One of my oldest, dearest friends is staying home this Thanksgiving with her dog, Daisy. I feel for her because Daisy is close to dying. Barbara, one of the most tender people I know, if you can get inside her layers of bravado, will not leave her side. She will sit with Daisy and eat turkey together and will not leave her house for one minute, she knows this is Daisy’s last Thanksgiving.
Ba and I have grown up together and I don’t say this lightly. We have been friends for over 30 years. We may not see each other for 5 or 10 years at a time but our connection is unbreakable.
Barbara has cooked a turkey for Daisy because Daisy still has her appetite and I know that my dear friend will be eating with her. The dog can’t walk easily so Ba helps her on to the bed, where she sleeps, on and off. Barbara hasn’t had a good night’s sleep in weeks and from how she sounded I can see the dark circles under her eyes. The ones I used to see when she allowed herself to be sad in front of me, crying, when she was vulnerable and unafraid to be who she was.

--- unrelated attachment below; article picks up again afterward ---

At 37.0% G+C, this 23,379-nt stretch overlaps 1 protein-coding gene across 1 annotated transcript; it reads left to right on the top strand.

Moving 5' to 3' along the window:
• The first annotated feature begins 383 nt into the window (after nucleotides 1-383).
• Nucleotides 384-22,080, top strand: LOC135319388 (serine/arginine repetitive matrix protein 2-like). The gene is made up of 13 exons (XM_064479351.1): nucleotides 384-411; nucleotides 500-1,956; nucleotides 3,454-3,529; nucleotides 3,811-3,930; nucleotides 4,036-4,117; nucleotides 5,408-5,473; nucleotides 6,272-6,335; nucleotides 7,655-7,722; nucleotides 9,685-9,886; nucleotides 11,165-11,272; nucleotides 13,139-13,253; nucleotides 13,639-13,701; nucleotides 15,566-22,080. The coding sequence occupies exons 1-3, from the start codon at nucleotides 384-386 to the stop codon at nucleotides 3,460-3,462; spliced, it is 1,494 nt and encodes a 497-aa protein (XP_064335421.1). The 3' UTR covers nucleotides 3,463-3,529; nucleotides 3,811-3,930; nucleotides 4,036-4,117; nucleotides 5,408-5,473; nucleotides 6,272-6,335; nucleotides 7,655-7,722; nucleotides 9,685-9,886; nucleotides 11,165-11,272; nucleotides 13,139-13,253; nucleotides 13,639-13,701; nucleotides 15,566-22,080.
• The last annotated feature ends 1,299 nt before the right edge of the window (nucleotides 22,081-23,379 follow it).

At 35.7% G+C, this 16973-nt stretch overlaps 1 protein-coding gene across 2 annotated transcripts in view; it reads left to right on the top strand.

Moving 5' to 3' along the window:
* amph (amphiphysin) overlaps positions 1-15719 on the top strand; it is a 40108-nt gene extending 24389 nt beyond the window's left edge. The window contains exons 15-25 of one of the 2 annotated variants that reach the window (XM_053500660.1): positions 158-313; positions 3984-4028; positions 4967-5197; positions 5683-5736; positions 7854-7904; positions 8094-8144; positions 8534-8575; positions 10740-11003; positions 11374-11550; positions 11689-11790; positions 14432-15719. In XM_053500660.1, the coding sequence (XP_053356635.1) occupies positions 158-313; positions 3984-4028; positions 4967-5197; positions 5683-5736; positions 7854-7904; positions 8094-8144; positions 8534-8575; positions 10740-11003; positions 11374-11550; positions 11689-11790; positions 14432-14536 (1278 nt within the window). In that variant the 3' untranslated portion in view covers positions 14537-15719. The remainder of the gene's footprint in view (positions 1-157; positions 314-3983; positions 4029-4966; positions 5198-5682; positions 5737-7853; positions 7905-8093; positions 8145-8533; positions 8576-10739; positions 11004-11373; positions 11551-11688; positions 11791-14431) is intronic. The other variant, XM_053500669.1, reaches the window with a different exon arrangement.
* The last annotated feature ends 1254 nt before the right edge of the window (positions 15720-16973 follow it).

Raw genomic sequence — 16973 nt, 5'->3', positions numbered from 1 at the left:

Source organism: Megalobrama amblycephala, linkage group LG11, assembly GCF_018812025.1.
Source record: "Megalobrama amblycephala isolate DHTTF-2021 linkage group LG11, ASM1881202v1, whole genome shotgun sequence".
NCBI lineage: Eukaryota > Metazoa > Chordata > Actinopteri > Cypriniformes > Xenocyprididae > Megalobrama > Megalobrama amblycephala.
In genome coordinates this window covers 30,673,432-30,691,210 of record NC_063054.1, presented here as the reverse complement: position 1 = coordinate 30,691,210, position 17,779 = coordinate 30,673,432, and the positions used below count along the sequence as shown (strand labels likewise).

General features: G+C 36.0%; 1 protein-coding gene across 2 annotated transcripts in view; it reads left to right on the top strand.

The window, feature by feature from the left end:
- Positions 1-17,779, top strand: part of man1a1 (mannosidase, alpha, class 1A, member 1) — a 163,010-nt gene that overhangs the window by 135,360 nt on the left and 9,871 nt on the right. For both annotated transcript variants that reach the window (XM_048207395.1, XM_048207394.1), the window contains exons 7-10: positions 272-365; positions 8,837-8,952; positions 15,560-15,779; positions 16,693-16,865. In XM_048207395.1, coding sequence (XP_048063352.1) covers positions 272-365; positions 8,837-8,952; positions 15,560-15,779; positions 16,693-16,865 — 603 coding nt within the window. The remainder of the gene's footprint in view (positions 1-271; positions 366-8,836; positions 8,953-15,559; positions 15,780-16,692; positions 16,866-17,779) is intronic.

Part of me wishes I could be there, for her, part of me is grateful that I have my own family to be with, I was never good at endings. I can barely say good-bye. All of my old feelings of our first dog, Callie dying unexpectedly are coming up. I can’t write this without being misty-eyed and I am controlling myself. A lot.
I am sending my love to Daisy and to my friend Barbara because I know how hard this is, most animal lovers can certainly relate. I know that Daisy does not have much time left in this world, and in fact, when I found out that Daisy died, about a week later, I knew it in my heart, I felt it deeply. I even told my husband the very same day that Daisy had passed.Dog lovers, animal lovers, there is a bond like no other. Daisy was Barbara’s fur baby.
You cannot know love until it is taken away from you. That is when the grief process begins. The house, Barbara lives in now, is just way too silent.
In memory of Daisy, dedicated to Barbara with love.